Blood pressure measurement

Blood pressure is the outward pressure that blood exerts on the walls of the arteries as it flows through them. This outward pressure is determined by how much blood the heart pumps and the resistance of artery walls to the blood. Blood that enters and flows through arteries easily results in normal blood pressure. When the heart faces resistance and it must work harder to pump blood through the body, high blood pressure develops. Hypertension is high blood pressure that persists over time.

A blood pressure reading uses two numbers that represent the two phases of the heartbeat. The systolic reading corresponds to blood pressure when the heart contracts; the diastolic reading corresponds to blood pressure when the heart relaxes. Optimal blood pressure is less than 120 millimeters of mercury (mmHg) systolic and less than 80 mmHg diastolic, expressed as 120 over 80 (for example 120/80). A person has hypertension if his or her blood pressure is consistently 140 over 90 mmHg or higher.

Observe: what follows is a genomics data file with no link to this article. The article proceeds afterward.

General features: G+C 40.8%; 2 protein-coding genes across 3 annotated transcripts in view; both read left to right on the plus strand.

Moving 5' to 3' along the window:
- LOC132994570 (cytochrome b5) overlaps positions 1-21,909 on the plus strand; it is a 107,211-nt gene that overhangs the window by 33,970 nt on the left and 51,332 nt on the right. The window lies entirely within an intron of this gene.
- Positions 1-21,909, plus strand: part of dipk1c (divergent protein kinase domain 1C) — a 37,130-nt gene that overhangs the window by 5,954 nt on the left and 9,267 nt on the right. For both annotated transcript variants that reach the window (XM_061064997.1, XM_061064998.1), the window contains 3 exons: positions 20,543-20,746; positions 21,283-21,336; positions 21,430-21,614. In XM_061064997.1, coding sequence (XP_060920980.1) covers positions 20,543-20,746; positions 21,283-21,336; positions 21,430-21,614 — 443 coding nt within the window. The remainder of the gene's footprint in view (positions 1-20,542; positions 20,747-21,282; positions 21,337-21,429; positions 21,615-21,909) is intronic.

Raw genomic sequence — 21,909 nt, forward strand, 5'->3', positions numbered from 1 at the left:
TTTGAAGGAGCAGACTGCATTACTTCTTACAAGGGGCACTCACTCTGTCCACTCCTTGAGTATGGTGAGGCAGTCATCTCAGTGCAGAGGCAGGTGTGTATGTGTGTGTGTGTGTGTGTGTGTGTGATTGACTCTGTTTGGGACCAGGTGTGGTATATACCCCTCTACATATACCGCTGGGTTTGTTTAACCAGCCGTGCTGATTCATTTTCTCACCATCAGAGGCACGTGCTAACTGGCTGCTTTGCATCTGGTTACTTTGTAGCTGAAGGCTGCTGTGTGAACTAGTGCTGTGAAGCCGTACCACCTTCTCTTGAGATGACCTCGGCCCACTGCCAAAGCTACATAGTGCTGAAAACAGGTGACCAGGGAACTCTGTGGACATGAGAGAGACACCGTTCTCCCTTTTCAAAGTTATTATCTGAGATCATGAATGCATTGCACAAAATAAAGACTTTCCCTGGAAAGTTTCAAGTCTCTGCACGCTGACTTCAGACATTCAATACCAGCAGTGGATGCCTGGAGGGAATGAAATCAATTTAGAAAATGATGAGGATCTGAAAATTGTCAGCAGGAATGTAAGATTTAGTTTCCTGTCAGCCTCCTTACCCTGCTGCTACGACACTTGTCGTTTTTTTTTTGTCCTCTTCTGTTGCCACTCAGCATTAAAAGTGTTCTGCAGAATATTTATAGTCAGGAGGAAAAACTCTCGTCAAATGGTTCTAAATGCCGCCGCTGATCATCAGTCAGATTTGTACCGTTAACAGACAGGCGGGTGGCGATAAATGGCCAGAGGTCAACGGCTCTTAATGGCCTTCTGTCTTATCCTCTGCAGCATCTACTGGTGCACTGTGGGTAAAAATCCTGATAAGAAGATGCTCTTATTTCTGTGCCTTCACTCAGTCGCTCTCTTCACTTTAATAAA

Compared to people with normal blood pressure, people with hypertension are 3 times more likely to develop coronary heart disease, 6 times more likely to develop congestive heart failure, and 7 times more likely to have a stroke.

You may join our programs after having completed a cardiovascular specialist examination. 

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